Nigeria: Why Bakassi Belongs to Nigeria – Experts

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Story by Vanguard

Nigerians have called on the Federal Government to assemble experts with legal, diplomatic and historical expertise to study the fresh facts that have emerged showing that International Court of Justice (ICJ) was misled into ceding the Bakassi peninsula to Cameroun when vital information that clearly placed Bakassi as a territory within the geographical, political and administrative jurisdiction and control of Nigeria, were concealed to the jurists of the World Court.

International relations experts, renowned historians, researchers and politicians told Vanguard newspaper that contrary to the claims by Cameroon and Nigerian legal teams that the first legal treaty on the Land and Maritime borders between Nigerian and Cameroon was the 1913 Anglo-German treaty, there are discoveries of fresh facts that revealed that the limits of the Land and maritime boundaries between both countries went as far back as 1811 when the British made the treaty that went from the Lake Chad region down to the Atlantic ocean through the Rio Del Rey Estuary.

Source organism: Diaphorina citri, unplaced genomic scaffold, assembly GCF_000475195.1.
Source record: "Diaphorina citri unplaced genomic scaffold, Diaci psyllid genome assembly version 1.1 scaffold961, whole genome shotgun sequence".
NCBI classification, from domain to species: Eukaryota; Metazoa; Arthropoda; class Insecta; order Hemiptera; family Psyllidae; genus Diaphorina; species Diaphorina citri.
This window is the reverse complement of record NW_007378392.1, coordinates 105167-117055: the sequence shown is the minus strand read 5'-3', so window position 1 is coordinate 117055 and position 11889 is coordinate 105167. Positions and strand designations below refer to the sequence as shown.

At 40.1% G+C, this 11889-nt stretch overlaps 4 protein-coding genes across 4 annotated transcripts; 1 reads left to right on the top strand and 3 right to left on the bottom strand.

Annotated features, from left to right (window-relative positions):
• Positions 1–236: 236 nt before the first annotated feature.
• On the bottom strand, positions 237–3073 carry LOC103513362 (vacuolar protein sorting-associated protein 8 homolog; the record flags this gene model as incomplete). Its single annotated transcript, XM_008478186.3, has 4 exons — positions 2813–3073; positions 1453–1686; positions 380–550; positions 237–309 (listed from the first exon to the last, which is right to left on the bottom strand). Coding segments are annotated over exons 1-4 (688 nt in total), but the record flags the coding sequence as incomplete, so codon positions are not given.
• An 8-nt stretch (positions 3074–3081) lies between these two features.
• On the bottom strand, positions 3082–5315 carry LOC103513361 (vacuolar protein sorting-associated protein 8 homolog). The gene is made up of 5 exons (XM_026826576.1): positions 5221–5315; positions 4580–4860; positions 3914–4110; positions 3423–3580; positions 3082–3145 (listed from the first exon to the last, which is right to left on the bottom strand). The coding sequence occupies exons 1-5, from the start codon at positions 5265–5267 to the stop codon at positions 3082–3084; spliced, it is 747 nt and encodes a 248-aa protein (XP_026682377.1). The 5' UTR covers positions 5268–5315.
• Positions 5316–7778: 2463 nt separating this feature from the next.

The Great Fraud

1. There are evidence to show that in 1994 when a new dispute erupted between Nigeria and Cameroon, Nigeria asked the British government to attest to the true status of Bakassi Peninsula, the British government replied to assert that the Peninsula belongs to Nigeria.

2. This was when Alhaji Babagana Kingibe was Nigeria’s Minister of External Affairs but curiously that document was not tendered at the ICJ trial.

3. There are fresh evidence to show that in the March 18, 1961, plebiscite in Southern Cameroon, to determine areas that either wanted to stay in Cameroun or join Nigeria, Bakassi Penisula was not among the areas that participated in the exercise because it was given that it was not part of Cameroun. According to Southern Cameroun gazette Volume 7 number14, the areas that were asked to determine where they want to belong included Mamfe, Bamenda, Kumba, and Victoria. More importantly the people of Bakassi have voted in Nigerian elections and the Nigerian Customs has been in control of the territorial waters since 1811.